BE­HIND THE HEAD­LINES WITH DR TIM CROWE

Why is it so easy to re­gain weight?

Healthy Food Guide (Australia) - - CONTENTS - Dr Tim Crowe is an Ad­vanced Ac­cred­ited Prac­tis­ing Di­eti­tian and nu­tri­tion re­search sci­en­tist. You can con­nect with him at think­ingnu­tri­tion.com.au

One of the most com­mon ex­pla­na­tions given for weight re­gain is a drop in our me­tab­o­lism. The idea has merit, but only re­veals part of the pic­ture. Mea­sur­ing changes in me­tab­o­lism is easy com­pared with get­ting an ac­cu­rate fix on how much food a per­son is con­sum­ing, as our eat­ing habits can change from day to day. Track­ing what and how much a per­son eats in the free-liv­ing world has proven a tough nut for sci­en­tists to crack.

Diet vs pills

A new way of look­ing at changes in eat­ing pat­terns af­ter weight loss was needed, and a novel way to do this arose from a clin­i­cal trial with a new drug for treat­ing di­a­betes. The drug, called canagliflozin, works by mak­ing the kid­neys ex­crete ex­cess glu­cose, which re­sults in lower blood-sugar lev­els.

And weight loss turned out to be a favourable side ef­fect.

In the trial, 153 peo­ple with type 2 di­a­betes took the drug for a year, while a com­par­i­son group of 89 peo­ple took a placebo pill. Both groups lost weight, but it was around 3kg in the drug-treat­ment group and just 1kg in the placebo group.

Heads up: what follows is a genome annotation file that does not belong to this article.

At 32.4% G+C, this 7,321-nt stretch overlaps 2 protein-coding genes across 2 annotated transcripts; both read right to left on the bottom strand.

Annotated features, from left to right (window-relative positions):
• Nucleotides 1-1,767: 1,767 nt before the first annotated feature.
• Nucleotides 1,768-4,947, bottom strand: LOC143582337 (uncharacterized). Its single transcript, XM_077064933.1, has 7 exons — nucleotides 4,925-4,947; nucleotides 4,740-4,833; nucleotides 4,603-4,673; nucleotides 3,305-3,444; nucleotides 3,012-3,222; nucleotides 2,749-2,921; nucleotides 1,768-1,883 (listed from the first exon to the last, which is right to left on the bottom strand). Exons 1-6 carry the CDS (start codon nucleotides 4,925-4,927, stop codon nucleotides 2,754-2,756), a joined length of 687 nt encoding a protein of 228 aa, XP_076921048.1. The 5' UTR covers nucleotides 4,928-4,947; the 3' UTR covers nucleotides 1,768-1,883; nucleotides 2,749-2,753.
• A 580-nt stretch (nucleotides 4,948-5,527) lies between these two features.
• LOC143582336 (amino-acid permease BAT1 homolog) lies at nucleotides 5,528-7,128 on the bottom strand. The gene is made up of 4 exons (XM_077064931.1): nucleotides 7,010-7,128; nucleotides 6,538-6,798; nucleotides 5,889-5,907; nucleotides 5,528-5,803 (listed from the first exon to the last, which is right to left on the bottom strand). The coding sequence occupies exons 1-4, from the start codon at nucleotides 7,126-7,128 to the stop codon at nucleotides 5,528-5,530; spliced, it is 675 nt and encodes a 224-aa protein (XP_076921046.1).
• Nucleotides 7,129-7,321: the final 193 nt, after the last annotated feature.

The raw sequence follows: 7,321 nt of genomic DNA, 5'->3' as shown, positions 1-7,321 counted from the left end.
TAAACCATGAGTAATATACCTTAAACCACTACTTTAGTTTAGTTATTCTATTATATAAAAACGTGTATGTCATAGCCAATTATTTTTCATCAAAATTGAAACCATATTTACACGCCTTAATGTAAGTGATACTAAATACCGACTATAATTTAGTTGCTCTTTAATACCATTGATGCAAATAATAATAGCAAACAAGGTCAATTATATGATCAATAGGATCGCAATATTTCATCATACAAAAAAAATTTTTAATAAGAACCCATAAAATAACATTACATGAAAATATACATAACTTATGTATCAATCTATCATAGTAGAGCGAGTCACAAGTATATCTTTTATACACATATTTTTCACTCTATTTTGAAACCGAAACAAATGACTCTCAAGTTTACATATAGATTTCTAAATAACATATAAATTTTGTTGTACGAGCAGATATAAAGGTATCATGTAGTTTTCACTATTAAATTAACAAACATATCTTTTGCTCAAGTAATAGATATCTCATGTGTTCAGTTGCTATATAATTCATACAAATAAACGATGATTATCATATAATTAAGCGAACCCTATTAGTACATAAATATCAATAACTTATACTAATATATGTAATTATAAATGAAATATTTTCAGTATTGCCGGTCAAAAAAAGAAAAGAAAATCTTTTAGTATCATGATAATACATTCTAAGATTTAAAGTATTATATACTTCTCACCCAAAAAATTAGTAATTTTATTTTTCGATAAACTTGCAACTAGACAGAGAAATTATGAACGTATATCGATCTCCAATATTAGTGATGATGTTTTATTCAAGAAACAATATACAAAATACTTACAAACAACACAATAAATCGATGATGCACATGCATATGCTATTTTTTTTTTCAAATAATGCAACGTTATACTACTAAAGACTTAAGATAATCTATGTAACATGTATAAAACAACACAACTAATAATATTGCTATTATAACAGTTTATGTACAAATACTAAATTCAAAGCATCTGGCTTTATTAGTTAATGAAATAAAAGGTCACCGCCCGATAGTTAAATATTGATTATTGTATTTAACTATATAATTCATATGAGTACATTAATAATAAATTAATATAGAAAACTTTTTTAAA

The sur­pris­ing re­sults

The slightly higher weight loss among those tak­ing the drug was not sur­pris­ing — the real mys­tery was why this group didn’t lose more weight.

Lab tests es­ti­mated the amount of en­ergy lost in the urine from ex­creted glu­cose was roughly 1500 kilo­joules (360cal) per day. That’s a lot of kilo­joules be­ing ex­creted by the body — so why did weight loss plateau?

To ex­plain the plateau, the re­search team bur­rowed into math­e­mat­i­cal mod­els of how body weight and en­ergy in­take are re­lated, and the an­swer they came up with was, quite sim­ply, ‘ap­petite’.

Driven by hunger

The prob­lem was, peo­ple in the drug-treat­ment group were hun­grier and this drove them to eat around 420 kilo­joules (100cal) ex­tra each day for ev­ery kilo­gram of weight they shed. In fact, the more weight they lost, the more they com­pen­sated by eat­ing. This surge in ap­petite that drives weight re­gain is three times stronger than the ef­fect of a slower me­tab­o­lism. Add the two to­gether and it ap­pears al­most in­evitable that, for most peo­ple, the weight will creep back on.

Mak­ing sense of it all

The re­al­ity is, re­gain­ing weight has lit­tle to do with poor self-con­trol. Our bod­ies are primed to fight against weight loss. We can ig­nore hunger cues for a while, but they will per­sist longer than our willpower. A bet­ter ap­proach is to take the fo­cus off ‘the best way to lose weight’ and, in­stead, look for pos­i­tive life­style changes which em­pha­sise a healthy re­la­tion­ship with food and, gen­er­ally, health­ier eat­ing habits that we can main­tain for life.

80% of peo­ple who lose weight put it back on over time

Sci­en­tists have dis­cov­ered why we are so hun­gry when we are on a diet

Our bod­ies are primed to fight against weight loss, by prompt­ing us to eat more

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